Even when your body is fully developed, your brain continues to mature, probably well into your 20’s, according to the National Institutes of Health (NIH). Drinking heavily during this stage of life, many researchers believe, might stunt your brain development permanently, with the potential to affect your memory, motor skills, and coordination.

  • Possible Addiction Ahead! 

Just because you drink alcohol, doesn’t mean you’ll develop a dependency on it.  But when you begin drinking in the early teen years, you will be four times more likely to become dependent than someone who doesn’t drink until adulthood. “Addiction develops much more rapidly in teens,” Granger explains. “Adolescents can progress from use to dependence in a matter of two to three years while the same progression might take adults five to ten years.”

Why would you automatically increase your risk of addiction? Delay its use as long as possible, says Granger, and give yourself the best chance of avoiding addiction later in life.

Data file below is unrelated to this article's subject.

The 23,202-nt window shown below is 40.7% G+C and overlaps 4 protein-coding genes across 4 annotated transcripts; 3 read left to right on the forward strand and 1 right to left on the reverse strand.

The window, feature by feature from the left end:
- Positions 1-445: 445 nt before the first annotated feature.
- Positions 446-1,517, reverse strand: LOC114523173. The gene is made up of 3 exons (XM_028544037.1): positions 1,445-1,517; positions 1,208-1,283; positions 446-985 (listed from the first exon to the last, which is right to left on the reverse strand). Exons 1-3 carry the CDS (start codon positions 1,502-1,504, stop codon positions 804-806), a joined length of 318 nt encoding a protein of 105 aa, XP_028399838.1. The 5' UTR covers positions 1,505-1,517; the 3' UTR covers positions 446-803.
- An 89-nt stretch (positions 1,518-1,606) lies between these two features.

• Living in Slow Motion/Impacted React Times

Remember that alcohol is actually a depressant, a drug which slows your body’s processes. Alcohol impairs your reflexes and your ability to make judgments, often leading to accidents, injuries, and risky behavior. 

Drinking and driving, of course, is the classic example. Inexperience on the road coupled with the impairing effects of alcohol makes driving a dangerous activity. A 2012 U.S. Department of Transportation report tells us that 22% of young drivers (ages 15 – 20) killed in car accidents had been drinking. You’re also more likely to forego your seatbelt when tipsy, which makes driving even more dangerous.

  • Losing Your Self-Respect

Imagine you’re having a drink and you’ve got that pleasant buzz. You’re so relaxed that you just keep right on drinking…until you find yourself doing and saying some pretty crazy things. Somehow you’ve lost control. When you wake up the next morning, you cringe with embarrassment at the thought of your behavior.

“I know alcohol can make you act in ways you normally wouldn’t,” says Anna, a thoughtful, 21-year-old college senior.  Although she’s had plenty of opportunities to try alcohol, she’s never made that choice,  “I just don’t like the idea of drinking something and then not being myself.”

  • Impairs Your Choice-Making Ability